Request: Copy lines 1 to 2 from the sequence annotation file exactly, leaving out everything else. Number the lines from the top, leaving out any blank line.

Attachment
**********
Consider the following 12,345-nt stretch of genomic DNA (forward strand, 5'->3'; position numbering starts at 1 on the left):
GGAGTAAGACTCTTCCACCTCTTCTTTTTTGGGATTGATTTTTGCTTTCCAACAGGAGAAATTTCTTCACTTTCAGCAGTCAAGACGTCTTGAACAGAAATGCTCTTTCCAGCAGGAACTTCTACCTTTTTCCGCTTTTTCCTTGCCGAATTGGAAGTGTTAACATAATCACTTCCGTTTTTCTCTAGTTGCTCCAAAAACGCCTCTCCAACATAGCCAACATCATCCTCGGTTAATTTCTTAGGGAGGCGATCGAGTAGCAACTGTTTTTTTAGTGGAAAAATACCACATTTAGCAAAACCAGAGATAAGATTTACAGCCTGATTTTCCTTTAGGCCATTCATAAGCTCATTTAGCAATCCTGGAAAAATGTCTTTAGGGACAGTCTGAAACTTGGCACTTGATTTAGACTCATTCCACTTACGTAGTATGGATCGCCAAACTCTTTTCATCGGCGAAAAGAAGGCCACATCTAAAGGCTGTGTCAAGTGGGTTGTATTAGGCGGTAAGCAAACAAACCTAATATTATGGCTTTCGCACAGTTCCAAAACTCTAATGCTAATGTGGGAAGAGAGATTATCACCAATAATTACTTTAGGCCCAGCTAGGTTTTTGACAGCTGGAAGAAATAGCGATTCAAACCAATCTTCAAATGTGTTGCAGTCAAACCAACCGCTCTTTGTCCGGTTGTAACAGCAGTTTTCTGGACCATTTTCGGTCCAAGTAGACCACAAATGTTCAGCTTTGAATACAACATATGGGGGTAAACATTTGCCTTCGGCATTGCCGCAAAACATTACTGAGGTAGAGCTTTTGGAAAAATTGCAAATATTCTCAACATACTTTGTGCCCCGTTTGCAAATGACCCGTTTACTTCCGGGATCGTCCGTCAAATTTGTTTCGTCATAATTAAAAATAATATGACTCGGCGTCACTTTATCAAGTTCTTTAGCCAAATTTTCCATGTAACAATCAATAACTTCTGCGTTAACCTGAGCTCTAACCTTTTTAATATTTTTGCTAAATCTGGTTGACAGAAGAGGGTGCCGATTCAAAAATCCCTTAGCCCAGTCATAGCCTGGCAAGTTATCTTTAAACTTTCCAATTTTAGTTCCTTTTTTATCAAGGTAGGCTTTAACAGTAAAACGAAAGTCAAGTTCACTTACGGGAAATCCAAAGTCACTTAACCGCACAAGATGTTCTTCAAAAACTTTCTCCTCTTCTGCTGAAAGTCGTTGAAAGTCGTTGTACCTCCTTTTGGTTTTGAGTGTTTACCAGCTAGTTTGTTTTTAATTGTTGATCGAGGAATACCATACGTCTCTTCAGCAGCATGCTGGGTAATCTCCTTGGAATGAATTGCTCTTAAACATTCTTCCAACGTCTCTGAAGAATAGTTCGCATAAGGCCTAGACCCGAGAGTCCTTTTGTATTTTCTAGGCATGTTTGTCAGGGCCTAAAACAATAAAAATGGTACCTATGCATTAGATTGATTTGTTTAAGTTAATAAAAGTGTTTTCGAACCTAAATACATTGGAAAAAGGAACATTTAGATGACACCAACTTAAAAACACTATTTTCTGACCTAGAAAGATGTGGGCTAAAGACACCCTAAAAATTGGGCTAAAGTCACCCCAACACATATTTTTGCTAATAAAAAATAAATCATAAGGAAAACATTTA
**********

Consider the following 12,345-nt stretch of genomic DNA (forward strand, 5'->3'; position numbering starts at 1 on the left):
GGAGTAAGACTCTTCCACCTCTTCTTTTTTGGGATTGATTTTTGCTTTCCAACAGGAGAAATTTCTTCACTTTCAGCAGTCAAGACGTCTTGAACAGAAATGCTCTTTCCAGCAGGAACTTCTACCTTTTTCCGCTTTTTCCTTGCCGAATTGGAAGTGTTAACATAATCACTTCCGTTTTTCTCTAGTTGCTCCAAAAACGCCTCTCCAACATAGCCAACATCATCCTCGGTTAATTTCTTAGGGAGGCGATCGAGTAGCAACTGTTTTTTTAGTGGAAAAATACCACATTTAGCAAAACCAGAGATAAGATTTACAGCCTGATTTTCCTTTAGGCCATTCATAAGCTCATTTAGCAATCCTGGAAAAATGTCTTTAGGGACAGTCTGAAACTTGGCACTTGATTTAGACTCATTCCACTTACGTAGTATGGATCGCCAAACTCTTTTCATCGGCGAAAAGAAGGCCACATCTAAAGGCTGTGTCAAGTGGGTTGTATTAGGCGGTAAGCAAACAAACCTAATATTATGGCTTTCGCACAGTTCCAAAACTCTAATGCTAATGTGGGAAGAGAGATTATCACCAATAATTACTTTAGGCCCAGCTAGGTTTTTGACAGCTGGAAGAAATAGCGATTCAAACCAATCTTCAAATGTGTTGCAGTCAAACCAACCGCTCTTTGTCCGGTTGTAACAGCAGTTTTCTGGACCATTTTCGGTCCAAGTAGACCACAAATGTTCAGCTTTGAATACAACATATGGGGGTAAACATTTGCCTTCGGCATTGCCGCAAAACATTACTGAGGTAGAGCTTTTGGAAAAATTGCAAATATTCTCAACATACTTTGTGCCCCGTTTGCAAATGACCCGTTTACTTCCGGGATCGTCCGTCAAATTTGTTTCGTCATAATTAAAAATAATATGACTCGGCGTCACTTTATCAAGTTCTTTAGCCAAATTTTCCATGTAACAATCAATAACTTCTGCGTTAACCTGAGCTCTAACCTTTTTAATATTTTTGCTAAATCTGGTTGACAGAAGAGGGTGCCGATTCAAAAATCCCTTAGCCCAGTCATAGCCTGGCAAGTTATCTTTAAACTTTCCAATTTTAGTTCCTTTTTTATCAAGGTAGGCTTTAACAGTAAAACGAAAGTCAAGTTCACTTACGGGAAATCCAAAGTCACTTAACCGCACAAGATGTTCTTCAAAAACTTTCTCCTCTTCTGCTGAAAGTCGTTGAAAGTCGTTGTACCTCCTTTTGGTTTTGAGTGTTTACCAGCTAGTTTGTTTTTAATTGTTGATCGAGGAATACCATACGTCTCTTCAGCAGCATGCTGGGTAATCTCCTTGGAATGAATTGCTCTTAAACATTCTTCCAACGTCTCTGAAGAATAGTTCGCATAAGGCCTAGACCCGAGAGTCCTTTTGTATTTTCTAGGCATGTTTGTCAGGGCCTAAAACAATAAAAATGGTACCTATGCATTAGATTGATTTGTTTAAGTTAATAAAAGTGTTTTCGAACCTAAATACATTGGAAAAAGGAACATTTAGATGACACCAACTTAAAAACACTATTTTCTGACCTAGAAAGATGTGGGCTAAAGACACCCTAAAAATTGGGCTAAAGTCACCCCAACACATATTTTTGCTAATAAAAAATAAATCATAAGGAAAACATTTA